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        Viral load of human bocavirus-1 in stools from children with viral diarrhoea in Paraguay
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        Viral load of human bocavirus-1 in stools from children with viral diarrhoea in Paraguay
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Since their discovery, four species of human bocavirus (HBoV) have been described in patients with respiratory and gastrointestinal diseases. However, a clear causal association between HBoV-1 and gastroenteritis has not been demonstrated. In this study, we describe the detection and quantification of HBoV-1 in stools from children with acute non-bacterial gastroenteritis using quantitative polymerase chain reaction. HBoV-1 genome was detected in 10·6% of stools with frequent association with rotavirus and norovirus. The median of HBoV-1 viral load was 1·88 × 104 genome/ml, lower than previously shown in secretions of patients with respiratory infections, without any obvious association between high viral load and presence of HBoV as single agent. Thus, although HBoV-1 was frequently detected in these patients, there is no clear causal association of this agent with diarrhoea. Indeed, HBoV-1 DNA in stools of patients with gastroenteritis without respiratory symptoms may be a remnant of previous infections or associated with prolonged shedding of virus in the respiratory or digestive tracts.


Human bocavirus (HBoV) was discovered during a meta-genomic study of pooled specimens of respiratory secretions from Swedish children with acute respiratory symptoms [1]. HBoV was classified in the family Parvoviridae, subfamily Parvovirinae, genus Bocavirus. It is a non-enveloped, icosahedral virus, with a 5·3 kb single-stranded DNA genome with three open reading frames [1]. Recent studies have revealed that there are four species of HBoV, numbered sequentially HBoV-1 to HBoV-4 [24].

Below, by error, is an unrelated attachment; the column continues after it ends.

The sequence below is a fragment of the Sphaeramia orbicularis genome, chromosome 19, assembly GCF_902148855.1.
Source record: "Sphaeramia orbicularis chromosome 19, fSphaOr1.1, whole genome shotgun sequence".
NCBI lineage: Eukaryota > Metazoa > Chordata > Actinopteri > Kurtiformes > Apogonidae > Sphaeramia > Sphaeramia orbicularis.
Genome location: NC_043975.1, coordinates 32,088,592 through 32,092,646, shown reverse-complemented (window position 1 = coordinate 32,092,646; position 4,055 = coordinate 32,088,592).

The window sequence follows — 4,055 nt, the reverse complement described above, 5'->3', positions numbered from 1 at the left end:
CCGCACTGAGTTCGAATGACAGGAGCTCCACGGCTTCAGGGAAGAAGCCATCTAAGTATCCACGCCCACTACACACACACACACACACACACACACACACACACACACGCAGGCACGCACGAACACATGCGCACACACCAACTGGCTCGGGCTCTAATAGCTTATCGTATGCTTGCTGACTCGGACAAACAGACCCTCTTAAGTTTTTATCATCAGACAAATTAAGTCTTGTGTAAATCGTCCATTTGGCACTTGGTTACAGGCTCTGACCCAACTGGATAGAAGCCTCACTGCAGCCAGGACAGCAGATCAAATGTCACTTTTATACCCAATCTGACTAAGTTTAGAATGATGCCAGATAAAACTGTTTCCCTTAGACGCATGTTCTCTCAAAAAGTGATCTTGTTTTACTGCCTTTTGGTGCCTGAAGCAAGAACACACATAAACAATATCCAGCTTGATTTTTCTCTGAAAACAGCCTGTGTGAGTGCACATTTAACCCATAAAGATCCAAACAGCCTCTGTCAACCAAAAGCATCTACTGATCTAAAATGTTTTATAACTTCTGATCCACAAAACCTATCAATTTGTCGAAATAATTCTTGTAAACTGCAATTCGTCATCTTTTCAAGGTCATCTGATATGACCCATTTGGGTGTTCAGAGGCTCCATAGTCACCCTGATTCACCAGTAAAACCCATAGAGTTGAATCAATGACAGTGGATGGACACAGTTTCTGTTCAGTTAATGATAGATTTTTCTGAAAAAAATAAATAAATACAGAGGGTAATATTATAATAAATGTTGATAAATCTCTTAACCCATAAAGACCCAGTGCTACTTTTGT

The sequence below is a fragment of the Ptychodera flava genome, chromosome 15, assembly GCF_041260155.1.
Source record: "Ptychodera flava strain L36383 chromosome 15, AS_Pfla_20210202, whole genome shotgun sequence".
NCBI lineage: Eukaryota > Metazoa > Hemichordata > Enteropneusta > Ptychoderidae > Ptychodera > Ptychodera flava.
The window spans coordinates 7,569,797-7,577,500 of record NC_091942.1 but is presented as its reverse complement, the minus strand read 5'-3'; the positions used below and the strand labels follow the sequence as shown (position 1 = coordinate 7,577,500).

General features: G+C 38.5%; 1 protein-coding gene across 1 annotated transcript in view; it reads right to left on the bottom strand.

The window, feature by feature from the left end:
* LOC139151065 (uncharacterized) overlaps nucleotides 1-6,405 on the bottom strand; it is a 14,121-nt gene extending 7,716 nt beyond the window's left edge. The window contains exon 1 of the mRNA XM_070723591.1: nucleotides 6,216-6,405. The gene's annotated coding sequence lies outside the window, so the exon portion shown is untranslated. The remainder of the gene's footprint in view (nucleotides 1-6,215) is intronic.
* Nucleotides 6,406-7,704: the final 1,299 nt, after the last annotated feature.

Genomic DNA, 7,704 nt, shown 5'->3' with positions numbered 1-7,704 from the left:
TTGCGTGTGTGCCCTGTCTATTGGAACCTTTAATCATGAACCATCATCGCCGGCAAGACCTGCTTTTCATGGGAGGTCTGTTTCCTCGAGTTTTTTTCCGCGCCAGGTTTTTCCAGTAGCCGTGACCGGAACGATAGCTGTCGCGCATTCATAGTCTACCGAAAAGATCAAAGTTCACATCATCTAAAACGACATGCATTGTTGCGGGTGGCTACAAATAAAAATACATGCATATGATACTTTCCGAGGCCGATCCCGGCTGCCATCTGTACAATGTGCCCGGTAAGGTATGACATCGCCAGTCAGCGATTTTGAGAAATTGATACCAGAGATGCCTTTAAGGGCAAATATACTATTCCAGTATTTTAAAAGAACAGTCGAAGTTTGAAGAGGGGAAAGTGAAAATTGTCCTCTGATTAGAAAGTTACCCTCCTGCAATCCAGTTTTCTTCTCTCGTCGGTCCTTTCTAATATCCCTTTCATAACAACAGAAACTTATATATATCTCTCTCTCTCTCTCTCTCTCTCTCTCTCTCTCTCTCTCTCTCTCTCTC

HBoV has been detected in samples from patients with symptoms of acute respiratory infection, gastroenteritis and tonsillitis in several regions of world [58]. However, the association of HBoV with human respiratory and gastrointestinal infections is unclear. Similar to other viruses of the family Parvoviridae, HBoV may persist [9, 10], leading to prolonged detection of its genome in secretions. Therefore, it is unsurprising that HBoV is frequently detected simultaneously with genomes of other agents, including respiratory and enteric viruses [10, 11]. Detection of direct or surrogate viral replication markers in association with acute symptoms could partially help to circumvent the non-fulfilment of Koch's postulates by the lack of an experimental animal model. Recent studies have shown that only a small portion of patients with HBoV-1 and respiratory diseases have an acute infection by this virus, characterized by the presence of replicative markers, high viral load and absence of viral co-infections in nasopharyngeal secretions, in addition to the frequent simultaneous presence of diarrhoea [10]. In Latin America, few studies have been conducted on the role of HBoV and gastroenteritis in children [12, 13]. This report describes a study of HBoV-1 viral loads, as an indicator of acute infection, in stool samples from patients with non-bacterial acute diarrhoea with or without the simultaneous detection of other enteric viruses.



In this retrospective, cross-sectional study, 349 stool samples from children (52·5% boys) were screened by quantitative polymerase chain reaction (qPCR) for HBoV DNA. Samples were collected between January and December 2004 from children aged <5 years with acute gastroenteritis but negative for common enterobacteria by microbiological assays (Salmonella spp., Shigella spp., and enteropathogenic and enteroinvasive Escherichia coli), and without respiratory symptoms, admitted to one of the main medical centres (Sanatorio San Roque) in Paraguay [14, 15]. Of the tested samples, 253 (72·3%) were from children aged <2 years. All samples had been previously tested for rotavirus (RV) and norovirus (NoV) [14, 15]. All stools samples were stored at −20°C until DNA extraction. Only one clinical specimen was tested for each patient included in this study.

Ethical statement